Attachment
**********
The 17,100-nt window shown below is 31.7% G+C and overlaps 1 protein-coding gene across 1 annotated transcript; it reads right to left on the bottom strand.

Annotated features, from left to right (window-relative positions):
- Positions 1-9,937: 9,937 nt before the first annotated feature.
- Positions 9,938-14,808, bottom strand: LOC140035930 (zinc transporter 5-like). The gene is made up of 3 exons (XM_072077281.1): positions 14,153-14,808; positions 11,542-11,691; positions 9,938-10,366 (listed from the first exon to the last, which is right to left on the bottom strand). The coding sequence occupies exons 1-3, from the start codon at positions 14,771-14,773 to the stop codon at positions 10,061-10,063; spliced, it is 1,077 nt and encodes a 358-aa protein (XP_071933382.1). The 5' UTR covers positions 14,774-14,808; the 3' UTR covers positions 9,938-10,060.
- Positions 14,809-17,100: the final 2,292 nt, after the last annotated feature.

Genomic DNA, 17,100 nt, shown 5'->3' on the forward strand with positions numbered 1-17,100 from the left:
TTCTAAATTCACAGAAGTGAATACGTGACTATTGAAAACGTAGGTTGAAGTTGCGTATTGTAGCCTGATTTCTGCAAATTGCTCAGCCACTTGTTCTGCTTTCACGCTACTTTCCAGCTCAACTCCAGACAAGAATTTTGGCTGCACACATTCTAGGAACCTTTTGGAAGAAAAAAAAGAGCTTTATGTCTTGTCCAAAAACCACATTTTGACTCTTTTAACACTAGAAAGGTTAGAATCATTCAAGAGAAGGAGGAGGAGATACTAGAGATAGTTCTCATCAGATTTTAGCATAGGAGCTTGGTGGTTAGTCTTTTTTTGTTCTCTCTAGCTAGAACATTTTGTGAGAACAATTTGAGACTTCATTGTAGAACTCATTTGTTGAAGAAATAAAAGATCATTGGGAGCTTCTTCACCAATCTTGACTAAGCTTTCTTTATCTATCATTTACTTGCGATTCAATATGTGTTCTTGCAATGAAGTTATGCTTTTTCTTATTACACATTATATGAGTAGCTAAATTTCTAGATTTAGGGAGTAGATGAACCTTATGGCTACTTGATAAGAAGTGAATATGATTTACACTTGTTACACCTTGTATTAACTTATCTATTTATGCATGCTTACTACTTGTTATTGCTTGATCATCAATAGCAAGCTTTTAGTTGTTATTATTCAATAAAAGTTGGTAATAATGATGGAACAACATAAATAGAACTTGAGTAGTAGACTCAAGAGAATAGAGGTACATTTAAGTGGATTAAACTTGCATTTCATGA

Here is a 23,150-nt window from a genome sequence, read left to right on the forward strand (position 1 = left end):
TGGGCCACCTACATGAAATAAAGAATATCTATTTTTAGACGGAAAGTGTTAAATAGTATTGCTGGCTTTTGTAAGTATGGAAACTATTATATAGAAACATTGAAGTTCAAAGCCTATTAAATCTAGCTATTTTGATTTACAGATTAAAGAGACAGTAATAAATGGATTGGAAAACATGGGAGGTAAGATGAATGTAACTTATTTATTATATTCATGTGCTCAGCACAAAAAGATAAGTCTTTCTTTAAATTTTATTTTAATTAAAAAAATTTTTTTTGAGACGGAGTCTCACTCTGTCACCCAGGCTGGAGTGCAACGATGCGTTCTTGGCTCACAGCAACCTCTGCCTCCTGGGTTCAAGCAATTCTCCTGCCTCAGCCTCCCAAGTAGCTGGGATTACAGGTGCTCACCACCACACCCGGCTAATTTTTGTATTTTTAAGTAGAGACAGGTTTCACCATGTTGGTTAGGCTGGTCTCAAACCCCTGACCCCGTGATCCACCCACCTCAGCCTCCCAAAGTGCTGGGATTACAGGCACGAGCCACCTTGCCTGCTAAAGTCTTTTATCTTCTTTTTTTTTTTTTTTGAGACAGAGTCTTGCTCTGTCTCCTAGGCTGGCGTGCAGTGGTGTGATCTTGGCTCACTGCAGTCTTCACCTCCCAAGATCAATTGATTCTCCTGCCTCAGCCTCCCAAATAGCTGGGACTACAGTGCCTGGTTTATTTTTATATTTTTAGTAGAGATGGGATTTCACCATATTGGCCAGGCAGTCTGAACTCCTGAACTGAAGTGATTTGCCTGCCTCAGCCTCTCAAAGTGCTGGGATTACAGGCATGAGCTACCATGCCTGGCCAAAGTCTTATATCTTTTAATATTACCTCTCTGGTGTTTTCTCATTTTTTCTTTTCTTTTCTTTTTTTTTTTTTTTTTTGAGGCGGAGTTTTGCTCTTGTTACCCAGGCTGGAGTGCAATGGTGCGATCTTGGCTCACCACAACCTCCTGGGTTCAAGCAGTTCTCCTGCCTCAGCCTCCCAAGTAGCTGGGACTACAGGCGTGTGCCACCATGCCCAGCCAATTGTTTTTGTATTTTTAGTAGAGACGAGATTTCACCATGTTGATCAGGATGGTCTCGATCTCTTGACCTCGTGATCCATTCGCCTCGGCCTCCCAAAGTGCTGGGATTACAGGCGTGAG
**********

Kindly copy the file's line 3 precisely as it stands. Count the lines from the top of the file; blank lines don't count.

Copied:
- Positions 1-9,937: 9,937 nt before the first annotated feature.